Adopting a boxing style workout is a great way to ensure you include cardio and strength training to your daily workouts. After all, boxers need to be able to potentially fight 12 rounds at an optimum level so their endurance, speed and strength needs to reflect that. So what does a boxing workout consist of?
Like most exercise routines, a boxing workout consists of warm up and cool down exercises along with the main workout. They’re typically structured as cardio workouts, boxing and strength training and finishing with core exercises. Training like a boxer is a great way to get a full body workout, with most exercises hitting different areas of your fitness needs.
Workouts like these are perfect for those that like to train from home. Workouts can be done without relying on any equipment. Aside from boxing gloves and punching bag, you should be able to meet your needs with just calisthenic exercises.
Warm Ups For Boxing
Before any type of exercise, you should include some type of warm up exercise. Giving your body a chance to prepare physically and mentally goes along way in preventing injuries, getting oxygen to your muscles and overall readiness for whatever you having coming.
Typically warm up exercises do not have to be long or extravagant. If you like to take your time, 10 -15 minutes would be enough loosen up your body and elevate your heart rate.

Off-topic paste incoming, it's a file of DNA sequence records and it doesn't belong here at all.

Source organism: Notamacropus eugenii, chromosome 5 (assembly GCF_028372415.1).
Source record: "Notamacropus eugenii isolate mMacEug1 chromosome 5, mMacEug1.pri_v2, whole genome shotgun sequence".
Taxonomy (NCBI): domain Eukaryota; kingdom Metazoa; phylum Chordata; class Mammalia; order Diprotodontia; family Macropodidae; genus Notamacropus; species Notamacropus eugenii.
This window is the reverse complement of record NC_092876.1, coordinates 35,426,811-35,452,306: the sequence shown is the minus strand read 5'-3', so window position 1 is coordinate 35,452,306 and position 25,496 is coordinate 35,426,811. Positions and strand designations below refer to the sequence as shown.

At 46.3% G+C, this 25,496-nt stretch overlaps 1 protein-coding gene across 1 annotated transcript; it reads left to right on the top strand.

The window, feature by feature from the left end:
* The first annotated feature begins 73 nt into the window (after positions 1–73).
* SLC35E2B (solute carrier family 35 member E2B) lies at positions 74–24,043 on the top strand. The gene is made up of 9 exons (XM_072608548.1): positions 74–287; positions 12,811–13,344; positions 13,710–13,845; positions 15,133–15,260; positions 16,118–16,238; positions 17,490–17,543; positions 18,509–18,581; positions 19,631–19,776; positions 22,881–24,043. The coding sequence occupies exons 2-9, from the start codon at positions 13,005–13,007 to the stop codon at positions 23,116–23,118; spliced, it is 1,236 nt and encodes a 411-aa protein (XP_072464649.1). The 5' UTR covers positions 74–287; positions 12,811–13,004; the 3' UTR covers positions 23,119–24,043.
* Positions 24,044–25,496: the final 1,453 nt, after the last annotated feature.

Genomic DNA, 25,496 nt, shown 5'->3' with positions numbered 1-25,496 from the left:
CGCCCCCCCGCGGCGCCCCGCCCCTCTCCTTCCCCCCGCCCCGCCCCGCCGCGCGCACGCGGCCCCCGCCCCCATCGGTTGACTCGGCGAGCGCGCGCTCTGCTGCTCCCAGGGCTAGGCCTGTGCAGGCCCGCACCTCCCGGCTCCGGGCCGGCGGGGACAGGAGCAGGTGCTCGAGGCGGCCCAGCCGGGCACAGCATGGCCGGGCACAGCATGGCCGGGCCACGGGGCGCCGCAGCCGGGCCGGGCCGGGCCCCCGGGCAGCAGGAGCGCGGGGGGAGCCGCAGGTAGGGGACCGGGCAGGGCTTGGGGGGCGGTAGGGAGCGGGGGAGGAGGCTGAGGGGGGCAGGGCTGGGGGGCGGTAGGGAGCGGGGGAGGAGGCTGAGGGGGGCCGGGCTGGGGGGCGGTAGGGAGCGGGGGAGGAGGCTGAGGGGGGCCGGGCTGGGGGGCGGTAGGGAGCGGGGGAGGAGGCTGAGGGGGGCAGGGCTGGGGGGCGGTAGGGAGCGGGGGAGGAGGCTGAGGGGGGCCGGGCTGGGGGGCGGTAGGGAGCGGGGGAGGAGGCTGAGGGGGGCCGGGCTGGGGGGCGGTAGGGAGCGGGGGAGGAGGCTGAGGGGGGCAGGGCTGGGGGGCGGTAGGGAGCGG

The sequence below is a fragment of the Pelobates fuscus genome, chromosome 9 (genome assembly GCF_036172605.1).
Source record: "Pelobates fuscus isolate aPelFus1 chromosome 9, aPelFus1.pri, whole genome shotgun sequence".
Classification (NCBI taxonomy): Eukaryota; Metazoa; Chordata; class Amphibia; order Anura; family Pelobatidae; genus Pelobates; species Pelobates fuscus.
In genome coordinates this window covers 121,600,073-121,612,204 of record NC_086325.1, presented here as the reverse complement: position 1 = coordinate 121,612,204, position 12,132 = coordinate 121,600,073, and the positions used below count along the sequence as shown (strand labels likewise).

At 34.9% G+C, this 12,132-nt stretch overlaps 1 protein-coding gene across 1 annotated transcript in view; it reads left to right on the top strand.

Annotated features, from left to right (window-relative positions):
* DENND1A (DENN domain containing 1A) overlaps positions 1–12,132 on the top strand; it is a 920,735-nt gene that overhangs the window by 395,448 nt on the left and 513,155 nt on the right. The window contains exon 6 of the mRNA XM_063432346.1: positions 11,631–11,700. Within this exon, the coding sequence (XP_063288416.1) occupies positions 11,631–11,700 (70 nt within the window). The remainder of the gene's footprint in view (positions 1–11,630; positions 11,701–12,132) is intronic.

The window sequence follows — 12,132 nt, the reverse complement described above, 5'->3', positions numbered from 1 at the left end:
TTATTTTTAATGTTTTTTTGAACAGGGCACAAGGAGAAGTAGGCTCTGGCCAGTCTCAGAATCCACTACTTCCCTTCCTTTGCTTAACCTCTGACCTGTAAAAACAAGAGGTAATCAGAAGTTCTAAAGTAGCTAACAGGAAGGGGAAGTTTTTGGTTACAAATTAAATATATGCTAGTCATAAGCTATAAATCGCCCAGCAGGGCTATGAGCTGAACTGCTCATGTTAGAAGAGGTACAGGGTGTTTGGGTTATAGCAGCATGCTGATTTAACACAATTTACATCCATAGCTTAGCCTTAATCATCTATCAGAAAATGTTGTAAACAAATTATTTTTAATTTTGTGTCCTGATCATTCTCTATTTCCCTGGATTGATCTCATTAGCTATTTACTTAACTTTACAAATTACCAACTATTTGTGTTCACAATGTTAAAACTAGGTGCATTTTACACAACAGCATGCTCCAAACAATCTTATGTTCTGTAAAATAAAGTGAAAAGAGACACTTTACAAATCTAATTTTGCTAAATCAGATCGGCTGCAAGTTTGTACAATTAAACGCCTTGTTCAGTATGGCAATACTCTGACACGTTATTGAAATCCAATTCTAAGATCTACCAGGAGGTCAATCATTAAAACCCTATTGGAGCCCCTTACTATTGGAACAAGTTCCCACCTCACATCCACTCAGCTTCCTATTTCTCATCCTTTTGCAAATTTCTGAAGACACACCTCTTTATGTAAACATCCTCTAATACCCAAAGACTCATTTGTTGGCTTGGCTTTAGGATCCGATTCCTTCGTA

Lets look at some areas that your exercises need to cover.
Cardio. Elevating your heart rate is essential in all forms of warm up exercises. A higher heart rate means more blood being pumped in to your muscles and therefore allowing them to get more oxygen.
Stretches. Loosening the muscles and warming them up gives your body the chance to get prepared. Starting intense exercises with no warm up allows a higher chance of causing injury or pulling a muscle. Keep them simple in the beginning, and ease yourself into it.
Warm Up Exercise Examples
- Arm circles
- 10 minute jog
- Jumping jacks
- Body twists
It’s also a good idea to having your warm up contain some boxing elements. Having a speed bag or reflex bag are good methods in warming up your arms. They also help get you mentally prepared for some boxing and at the same time work on coordination skill.
The Boxing Workout
This is the time to get your fitness on. Although you may not be training for an actual fight, you may still want to train as if you were. This is a great time to work on skills as a boxer, such as boxing combos, speed, footwork and so on. The differentOne way to structure your workouts is by breaking it up into rounds, just like a boxing match. 3 minutes of intense exercise and 1 minute rest. Make it a 12 round match filled with different workouts and you got yourself routine.
Boxing Footwork. Footwork is an important skill for any fighter. Being smooth and swift when moving around a ring is a smart way to elevate yourself from the competition. Having this mindset should be no different when it comes to personal fitness. Being light on your feet through these types of exercises helps with mobility and reflex in your everyday life.
Boxing Combos. Learning some basic punch combinations and advancing from that could really help fill out your workout routine. Not to mention they will make your boxing workout more entertaining then just throwing the same punches over and over again. As you build more punches into your arsenal and work on foot movement. Your boxing workouts elevate and become more intense.